Complete Labor Law Poster for $24.95
from www.LaborLawCenter.com, includes
State, Federal, & OSHA posting requirements

Announcement

Collapse
No announcement yet.

No specified shift length

Collapse
This topic is closed.
X
X
 
  • Filter
  • Time
  • Show
Clear All
new posts

  • No specified shift length

    My restaurant schedules in times, but no shift length. Is that legal? If it's busy you could be there for as long as they need you, but if it's dead they'll send you home after an hour, sometimes right away if they think it won't pick up.

    Edit: California.
    Last edited by davto; 06-23-2011, 06:06 PM.

  • #2
    davto, you added your question to another poster's thread. You should
    have started your own new thread. I will start one for you. You should
    also have furnished the name of your state.
    Too often we underestimate the power of a touch, a smile, a kind word, a listening ear, an honest compliment, or the smallest act of caring, all of which have the potential to turn a life around. Leo Buscaglia

    Live in peace with animals. Animals bring love to our hearts and warmth to our souls.

    Comment


    • #3
      But the answer to your question is yes, that is legal. There is no legal requirement that there be a specified shift length.
      The above answer, whatever it is, assumes that no legally binding and enforceable contract or CBA says otherwise. If it does, then the terms of the contract or CBA apply.

      Comment


      • #4
        If there is no specified shift length then how can they be held responsible for reporting time pay, or is that just not an issue if there is no specified shift length?

        Comment


        • #5
          From the CA-DLSE manual.

          45.1.3 “Employee’s Usual Or Scheduled Day’s Work.” If an employee has no regularly scheduled shift, then the usual shift worked by the employee (but in no event less than two or more than four hours) must be paid. However, if an employee has a regularly contracted “scheduled” relief shift* of less than two (2) hours the reporting time penalty is not applicable. However, in such a situation the employee must be paid for the regularly scheduled contracted amount.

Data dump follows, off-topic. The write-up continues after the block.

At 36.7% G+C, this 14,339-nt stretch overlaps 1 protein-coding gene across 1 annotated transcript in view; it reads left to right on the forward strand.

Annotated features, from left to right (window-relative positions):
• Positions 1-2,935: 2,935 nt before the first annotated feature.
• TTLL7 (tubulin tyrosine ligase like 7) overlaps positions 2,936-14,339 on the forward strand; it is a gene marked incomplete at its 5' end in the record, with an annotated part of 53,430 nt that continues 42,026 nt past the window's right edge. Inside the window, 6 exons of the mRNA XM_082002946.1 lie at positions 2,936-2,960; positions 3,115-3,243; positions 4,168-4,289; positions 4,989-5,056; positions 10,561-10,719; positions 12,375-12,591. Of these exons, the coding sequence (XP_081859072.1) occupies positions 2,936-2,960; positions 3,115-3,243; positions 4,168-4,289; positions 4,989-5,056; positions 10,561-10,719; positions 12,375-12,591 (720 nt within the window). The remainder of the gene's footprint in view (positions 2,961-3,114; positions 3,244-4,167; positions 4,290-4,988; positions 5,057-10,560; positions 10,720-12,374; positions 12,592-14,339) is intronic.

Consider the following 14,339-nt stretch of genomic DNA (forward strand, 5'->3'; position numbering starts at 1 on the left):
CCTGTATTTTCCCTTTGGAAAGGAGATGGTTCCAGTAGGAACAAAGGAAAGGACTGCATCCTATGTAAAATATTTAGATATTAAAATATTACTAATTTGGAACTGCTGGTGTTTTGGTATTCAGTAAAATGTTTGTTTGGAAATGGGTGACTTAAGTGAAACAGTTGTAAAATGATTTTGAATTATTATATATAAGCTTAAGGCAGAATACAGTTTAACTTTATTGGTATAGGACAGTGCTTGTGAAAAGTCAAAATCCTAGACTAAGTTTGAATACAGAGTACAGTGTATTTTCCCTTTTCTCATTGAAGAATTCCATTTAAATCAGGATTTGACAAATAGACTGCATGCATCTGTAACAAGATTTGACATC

That is as close as I can get you. You will need to talk directly to CA-DLSE if you need something more on point.
          "Reality is that which, when you stop believing in it, doesn't go away".
          Philip K. **** (1928-1982)

          Comment


          • #6
            I didn't answer the OP's question originally when moving to new thread due to
            the possibility of reporting time pay being involved - needed state first.

            (though it is legal to have no specified shift length)
            Too often we underestimate the power of a touch, a smile, a kind word, a listening ear, an honest compliment, or the smallest act of caring, all of which have the potential to turn a life around. Leo Buscaglia

            Live in peace with animals. Animals bring love to our hearts and warmth to our souls.

            Comment

            The LaborLawTalk.com forum is intended for informational use only and should not be relied upon and is not a substitute for legal advice. The information contained on LaborLawTalk.com are opinions and suggestions of members and is not a representation of the opinions of LaborLawTalk.com. LaborLawTalk.com does not warrant or vouch for the accuracy, completeness or usefulness of any postings or the qualifications of any person responding. Please consult a legal expert or seek the services of an attorney in your area for more accuracy on your specific situation.
            Working...
            X